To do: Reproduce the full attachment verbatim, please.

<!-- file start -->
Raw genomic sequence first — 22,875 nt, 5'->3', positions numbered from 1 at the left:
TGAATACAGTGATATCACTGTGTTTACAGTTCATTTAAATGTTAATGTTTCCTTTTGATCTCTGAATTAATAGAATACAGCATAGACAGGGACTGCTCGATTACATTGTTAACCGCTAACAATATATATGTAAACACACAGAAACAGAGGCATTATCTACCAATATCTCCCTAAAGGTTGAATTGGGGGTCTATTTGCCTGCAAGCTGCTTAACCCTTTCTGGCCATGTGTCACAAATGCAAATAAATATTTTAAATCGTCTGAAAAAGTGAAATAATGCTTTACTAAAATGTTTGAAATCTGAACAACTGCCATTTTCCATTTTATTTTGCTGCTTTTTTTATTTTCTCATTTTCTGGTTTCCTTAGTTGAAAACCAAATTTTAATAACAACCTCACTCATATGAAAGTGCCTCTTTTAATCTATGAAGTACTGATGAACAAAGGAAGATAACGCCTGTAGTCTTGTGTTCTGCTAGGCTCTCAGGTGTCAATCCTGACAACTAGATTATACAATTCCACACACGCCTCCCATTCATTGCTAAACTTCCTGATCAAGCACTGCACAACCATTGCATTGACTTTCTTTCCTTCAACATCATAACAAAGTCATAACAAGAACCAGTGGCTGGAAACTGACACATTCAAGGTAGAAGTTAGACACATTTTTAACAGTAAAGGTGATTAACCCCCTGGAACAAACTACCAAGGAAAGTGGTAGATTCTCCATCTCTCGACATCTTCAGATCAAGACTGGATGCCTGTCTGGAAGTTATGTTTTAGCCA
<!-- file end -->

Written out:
Raw genomic sequence first — 22,875 nt, 5'->3', positions numbered from 1 at the left:
TGAATACAGTGATATCACTGTGTTTACAGTTCATTTAAATGTTAATGTTTCCTTTTGATCTCTGAATTAATAGAATACAGCATAGACAGGGACTGCTCGATTACATTGTTAACCGCTAACAATATATATGTAAACACACAGAAACAGAGGCATTATCTACCAATATCTCCCTAAAGGTTGAATTGGGGGTCTATTTGCCTGCAAGCTGCTTAACCCTTTCTGGCCATGTGTCACAAATGCAAATAAATATTTTAAATCGTCTGAAAAAGTGAAATAATGCTTTACTAAAATGTTTGAAATCTGAACAACTGCCATTTTCCATTTTATTTTGCTGCTTTTTTTATTTTCTCATTTTCTGGTTTCCTTAGTTGAAAACCAAATTTTAATAACAACCTCACTCATATGAAAGTGCCTCTTTTAATCTATGAAGTACTGATGAACAAAGGAAGATAACGCCTGTAGTCTTGTGTTCTGCTAGGCTCTCAGGTGTCAATCCTGACAACTAGATTATACAATTCCACACACGCCTCCCATTCATTGCTAAACTTCCTGATCAAGCACTGCACAACCATTGCATTGACTTTCTTTCCTTCAACATCATAACAAAGTCATAACAAGAACCAGTGGCTGGAAACTGACACATTCAAGGTAGAAGTTAGACACATTTTTAACAGTAAAGGTGATTAACCCCCTGGAACAAACTACCAAGGAAAGTGGTAGATTCTCCATCTCTCGACATCTTCAGATCAAGACTGGATGCCTGTCTGGAAGTTATGTTTTAGCCA